Although Ben Franklin is getting all the attention, the new Canadian stamp featuring his likeness actually honours a long history of postal service in this country. In 1753, Franklin opened the first post office in Canada, in Halifax, to link the Atlantic colonies with Britain. Prior to 1753, Franklin had been postmaster of Philadelphia, before being promoted to joint deputy postmaster general for the British colonies. But eventually, Franklin’s involvement with the growing revolt against the British Empire made it necessary for him to leave his post.
One of Franklin’s achievements during this time was establishing scheduled postal service between major centres. Postal service in Canada continued to expand. On June 10, 1763, Hugh Finlay was confirmed as postmaster general in Quebec. The ambitious Finlay arranged for a courier from Montreal to New York to connect with the monthly packet sailing to Britain. By 1771, weekly service was available year-round. His innovations earned a profit for the British Post Office Department, which paid Finlay a fifth of gross receipts.
In 1833, the Quebec-built Royal William was the first steamer to carry mail across the Atlantic Ocean. Canada’s first railway line was established in 1836, and became quickly recognized as a way to carry mail faster and farther. In 1840, Samuel Cunard’s new steamer Britannia transported mail between Liverpool and Halifax. Following Confederation on July 1, 1867, postal systems from Halifax to Fort William, on Lake Superior, amalgamated. And on April 1, 1868, the Act for the Regulation of the Postal Service officially created Canada’s uniform postal system. Stamp designer Andrew Perro commented on the challenge of depicting such a long, detailed history. “Realizing 250 years of Canadian postal history on a stamp is like trying to summarize it in one sentence – not easily done,” he said. “Instead, the design focuses on the system’s early establishment and how it helped to shape Canada’s future.”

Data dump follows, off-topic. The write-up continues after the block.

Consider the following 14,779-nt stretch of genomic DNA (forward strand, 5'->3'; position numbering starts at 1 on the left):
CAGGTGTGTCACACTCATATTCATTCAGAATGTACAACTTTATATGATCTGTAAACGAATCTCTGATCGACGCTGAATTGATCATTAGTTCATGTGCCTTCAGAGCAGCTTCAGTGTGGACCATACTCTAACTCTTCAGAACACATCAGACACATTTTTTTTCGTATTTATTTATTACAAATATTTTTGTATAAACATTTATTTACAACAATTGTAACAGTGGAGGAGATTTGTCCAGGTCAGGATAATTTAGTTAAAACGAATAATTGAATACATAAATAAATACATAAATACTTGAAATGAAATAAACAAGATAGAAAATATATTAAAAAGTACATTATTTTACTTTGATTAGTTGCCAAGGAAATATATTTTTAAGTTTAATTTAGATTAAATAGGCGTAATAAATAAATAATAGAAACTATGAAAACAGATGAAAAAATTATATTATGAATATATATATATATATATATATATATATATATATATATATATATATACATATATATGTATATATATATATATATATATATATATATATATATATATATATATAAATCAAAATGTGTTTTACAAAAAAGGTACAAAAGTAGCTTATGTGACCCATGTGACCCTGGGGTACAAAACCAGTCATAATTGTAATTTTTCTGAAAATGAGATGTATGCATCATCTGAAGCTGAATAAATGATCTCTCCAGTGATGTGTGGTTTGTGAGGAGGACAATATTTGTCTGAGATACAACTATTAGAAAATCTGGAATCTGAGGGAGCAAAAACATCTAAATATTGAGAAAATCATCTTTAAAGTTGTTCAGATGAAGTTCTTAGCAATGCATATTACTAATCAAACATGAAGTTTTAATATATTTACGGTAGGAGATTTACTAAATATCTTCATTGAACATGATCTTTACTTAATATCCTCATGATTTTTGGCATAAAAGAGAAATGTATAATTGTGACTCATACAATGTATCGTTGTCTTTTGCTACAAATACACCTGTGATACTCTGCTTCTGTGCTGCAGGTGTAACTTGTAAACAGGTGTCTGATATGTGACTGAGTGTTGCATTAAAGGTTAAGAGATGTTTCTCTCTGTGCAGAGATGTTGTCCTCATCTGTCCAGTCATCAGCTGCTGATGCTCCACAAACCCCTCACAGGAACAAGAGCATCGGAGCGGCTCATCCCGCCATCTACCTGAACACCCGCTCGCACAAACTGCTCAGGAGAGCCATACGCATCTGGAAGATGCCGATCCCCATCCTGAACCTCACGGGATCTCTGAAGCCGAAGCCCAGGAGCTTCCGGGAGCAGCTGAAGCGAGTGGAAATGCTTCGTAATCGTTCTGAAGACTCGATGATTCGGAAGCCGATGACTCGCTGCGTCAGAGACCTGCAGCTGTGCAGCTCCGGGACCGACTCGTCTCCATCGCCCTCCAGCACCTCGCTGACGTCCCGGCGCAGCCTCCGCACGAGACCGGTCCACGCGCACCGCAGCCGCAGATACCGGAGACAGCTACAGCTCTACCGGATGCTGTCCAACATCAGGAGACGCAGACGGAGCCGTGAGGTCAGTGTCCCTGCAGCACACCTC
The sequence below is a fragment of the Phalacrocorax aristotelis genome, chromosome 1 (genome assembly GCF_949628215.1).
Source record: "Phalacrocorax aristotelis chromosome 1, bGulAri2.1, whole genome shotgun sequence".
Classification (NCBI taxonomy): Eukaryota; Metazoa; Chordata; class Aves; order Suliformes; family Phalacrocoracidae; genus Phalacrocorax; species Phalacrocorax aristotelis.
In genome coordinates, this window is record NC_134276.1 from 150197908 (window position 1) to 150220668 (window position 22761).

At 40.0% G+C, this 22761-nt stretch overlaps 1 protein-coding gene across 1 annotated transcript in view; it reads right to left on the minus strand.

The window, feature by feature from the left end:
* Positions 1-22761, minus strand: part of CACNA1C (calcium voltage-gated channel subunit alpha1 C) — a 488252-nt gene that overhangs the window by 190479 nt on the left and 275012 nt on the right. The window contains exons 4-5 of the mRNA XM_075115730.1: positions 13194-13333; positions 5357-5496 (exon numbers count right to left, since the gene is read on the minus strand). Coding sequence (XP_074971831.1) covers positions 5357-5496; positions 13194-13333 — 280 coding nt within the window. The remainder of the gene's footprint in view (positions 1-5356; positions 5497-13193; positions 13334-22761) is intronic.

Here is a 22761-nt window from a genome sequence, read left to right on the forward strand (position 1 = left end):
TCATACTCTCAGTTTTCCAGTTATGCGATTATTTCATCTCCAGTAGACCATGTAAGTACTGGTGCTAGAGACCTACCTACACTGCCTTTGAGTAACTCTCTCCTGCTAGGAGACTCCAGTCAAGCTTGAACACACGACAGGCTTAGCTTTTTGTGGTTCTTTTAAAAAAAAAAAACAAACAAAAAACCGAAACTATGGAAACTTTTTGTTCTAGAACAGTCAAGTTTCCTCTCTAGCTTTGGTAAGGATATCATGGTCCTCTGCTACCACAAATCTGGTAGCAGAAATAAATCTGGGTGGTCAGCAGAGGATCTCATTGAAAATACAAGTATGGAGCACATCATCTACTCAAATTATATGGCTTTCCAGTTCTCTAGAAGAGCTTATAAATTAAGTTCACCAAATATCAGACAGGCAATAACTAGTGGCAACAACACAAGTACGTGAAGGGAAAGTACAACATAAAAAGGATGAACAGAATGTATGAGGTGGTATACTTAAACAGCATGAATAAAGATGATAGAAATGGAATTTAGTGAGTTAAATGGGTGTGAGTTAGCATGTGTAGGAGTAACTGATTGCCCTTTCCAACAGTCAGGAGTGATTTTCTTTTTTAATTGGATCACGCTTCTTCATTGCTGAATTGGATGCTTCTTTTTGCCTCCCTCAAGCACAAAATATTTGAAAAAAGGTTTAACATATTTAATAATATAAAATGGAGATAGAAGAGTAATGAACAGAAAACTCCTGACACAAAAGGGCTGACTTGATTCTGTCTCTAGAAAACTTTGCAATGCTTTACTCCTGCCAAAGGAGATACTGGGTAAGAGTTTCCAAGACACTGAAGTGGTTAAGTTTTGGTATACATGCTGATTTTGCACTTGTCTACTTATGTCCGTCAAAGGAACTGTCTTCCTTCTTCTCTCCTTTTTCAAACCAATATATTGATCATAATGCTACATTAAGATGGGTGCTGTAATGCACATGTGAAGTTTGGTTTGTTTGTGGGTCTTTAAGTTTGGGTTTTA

The permanent-rate domestic stamp shows Franklin’s image in the foreground. In the background is a representation of the harbour of Quebec City, from the late 18th century. The same image appears on the booklet cover and on the official first-day cover. Lowe-Martin produced 1.35 million stamps in booklets of 10 using seven-colour lithography. The self-adhesive stamps have simulated perforations and general four-side tagging. The OFDC has a Quebec City cancel and is dated June 10, 2013, the 250th anniversary of Finlay’s appointment.